100 zuz.


As the Rambam proceeds to illustrate, the damages caused by the ox do not create a lien on all the property belonging to the owner of the ox.


The commentaries have cited the apparent redundancy in the citation of the proof-text.


Thus the owner of the dead ox receives only the worth of the ox which gored, 20 zuz, 30 zuz less than what would be due him.


Mu'ad literally means forewarned - i.e., the animal is prone to perform such acts, and the owner should be forewarned.


Tam literally means simple, implying that the animal is not habituated in the performance of the abnormal behavior.


I.e., for that activity alone, and not for any other abnormal activity (Maggid Mishneh).


I.e., to attack an animal with a part of its body other than its horns (Rambam's Commentary on the Mishnah, Bava Kama 1:4).


Even when these animals have been raised in a home and do not outwardly show wild traits, their tendency to violence is considered part of their instinct, never to be eradicated fully.The Ramah (Choshen Mishpat 389:8) states that these animals are considered mu'adim only with regard to the specific negative traits for which they are known. If they cause damage in other ways, they are considered as tamim.


This is the verse that describes the payment of damages caused by grazing. It emphasizes that the owner is liable for damages caused in another's field, and not in his own.The Ramah (Choshen Mishpat 389:10) and others cite Bava Kama 21b, which interprets this verse in a more specific and somewhat different manner. It would appear, however, that the Rambam is not referring to the exegesis of the verse by the Talmud, but is instead presenting the simple meaning of the verse as a support for the premise stated previously.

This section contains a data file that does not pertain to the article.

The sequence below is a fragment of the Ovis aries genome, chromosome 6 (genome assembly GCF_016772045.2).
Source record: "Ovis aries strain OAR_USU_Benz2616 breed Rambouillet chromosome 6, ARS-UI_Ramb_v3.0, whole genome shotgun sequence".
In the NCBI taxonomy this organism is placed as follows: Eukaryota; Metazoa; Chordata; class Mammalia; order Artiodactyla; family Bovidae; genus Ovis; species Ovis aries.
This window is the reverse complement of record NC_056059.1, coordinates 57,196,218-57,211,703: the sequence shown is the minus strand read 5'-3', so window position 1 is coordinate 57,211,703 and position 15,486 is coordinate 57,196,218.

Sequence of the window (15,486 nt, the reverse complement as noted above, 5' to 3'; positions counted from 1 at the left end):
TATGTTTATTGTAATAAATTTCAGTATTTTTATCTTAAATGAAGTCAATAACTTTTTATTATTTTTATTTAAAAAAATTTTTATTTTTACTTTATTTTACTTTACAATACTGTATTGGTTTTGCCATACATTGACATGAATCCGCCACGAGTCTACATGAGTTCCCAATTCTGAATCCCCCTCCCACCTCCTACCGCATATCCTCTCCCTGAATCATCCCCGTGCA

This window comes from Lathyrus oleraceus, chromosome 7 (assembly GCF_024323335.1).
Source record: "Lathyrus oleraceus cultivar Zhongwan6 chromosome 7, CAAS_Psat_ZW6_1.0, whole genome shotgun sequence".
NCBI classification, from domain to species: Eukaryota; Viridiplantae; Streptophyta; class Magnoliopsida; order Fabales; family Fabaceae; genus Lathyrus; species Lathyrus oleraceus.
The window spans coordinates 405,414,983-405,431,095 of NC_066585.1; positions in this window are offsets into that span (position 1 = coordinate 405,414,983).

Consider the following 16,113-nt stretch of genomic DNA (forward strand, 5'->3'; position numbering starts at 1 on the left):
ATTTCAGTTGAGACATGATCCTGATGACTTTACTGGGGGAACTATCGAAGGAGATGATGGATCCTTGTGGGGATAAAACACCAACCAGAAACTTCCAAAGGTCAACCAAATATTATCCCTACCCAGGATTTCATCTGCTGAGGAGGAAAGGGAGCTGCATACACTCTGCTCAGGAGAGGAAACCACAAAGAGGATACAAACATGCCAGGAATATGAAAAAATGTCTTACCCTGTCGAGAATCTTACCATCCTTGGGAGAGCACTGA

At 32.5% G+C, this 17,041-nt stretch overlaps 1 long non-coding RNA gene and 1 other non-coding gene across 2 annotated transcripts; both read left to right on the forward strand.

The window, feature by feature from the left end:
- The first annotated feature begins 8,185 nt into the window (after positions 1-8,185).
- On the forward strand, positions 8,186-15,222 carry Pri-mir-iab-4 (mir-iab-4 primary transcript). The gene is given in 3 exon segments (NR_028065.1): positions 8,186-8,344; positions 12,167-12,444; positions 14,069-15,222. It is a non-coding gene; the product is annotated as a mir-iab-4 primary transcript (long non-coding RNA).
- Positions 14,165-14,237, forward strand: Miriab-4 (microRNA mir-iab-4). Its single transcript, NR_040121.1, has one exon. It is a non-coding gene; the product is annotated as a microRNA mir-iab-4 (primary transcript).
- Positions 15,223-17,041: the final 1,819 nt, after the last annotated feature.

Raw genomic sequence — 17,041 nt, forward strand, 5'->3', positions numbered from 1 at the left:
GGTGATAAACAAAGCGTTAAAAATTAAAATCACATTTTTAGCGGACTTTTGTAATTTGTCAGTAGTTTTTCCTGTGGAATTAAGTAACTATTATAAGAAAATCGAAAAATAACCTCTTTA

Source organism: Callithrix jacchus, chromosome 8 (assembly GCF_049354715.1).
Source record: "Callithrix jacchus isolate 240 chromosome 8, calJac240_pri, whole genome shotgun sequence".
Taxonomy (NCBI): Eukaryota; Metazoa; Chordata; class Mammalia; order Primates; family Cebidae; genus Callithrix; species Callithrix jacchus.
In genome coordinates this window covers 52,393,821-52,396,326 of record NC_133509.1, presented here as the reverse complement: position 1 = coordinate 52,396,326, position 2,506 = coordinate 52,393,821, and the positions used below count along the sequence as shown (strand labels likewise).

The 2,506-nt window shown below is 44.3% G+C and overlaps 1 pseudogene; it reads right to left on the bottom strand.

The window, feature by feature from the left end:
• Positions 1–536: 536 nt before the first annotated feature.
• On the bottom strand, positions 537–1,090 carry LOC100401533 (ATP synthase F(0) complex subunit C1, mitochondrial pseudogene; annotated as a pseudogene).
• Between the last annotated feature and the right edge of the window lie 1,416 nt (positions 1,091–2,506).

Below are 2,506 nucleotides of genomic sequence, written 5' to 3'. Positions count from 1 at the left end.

This applies when the party who suffered the damages placed produce there without receiving permission from the owner. If, however, he received permission from the owner, it is considered as though it were his own courtyard. See Shulchan Aruch and Ramah (Choshen Mishpat 389:16).


In the Guide for the Perplexed, Volume III, Chapter 40, the Rambam explains that this law is based on a logical premise. Since this is an animal's natural habit, it is difficult for the owner to prevent his animal from causing such damage. Moreover, the person whose property was damaged should have foreseen the problem and not left anything of value in such places.


For this represents a departure from the animal's natural pattern, for which its owner is held responsible.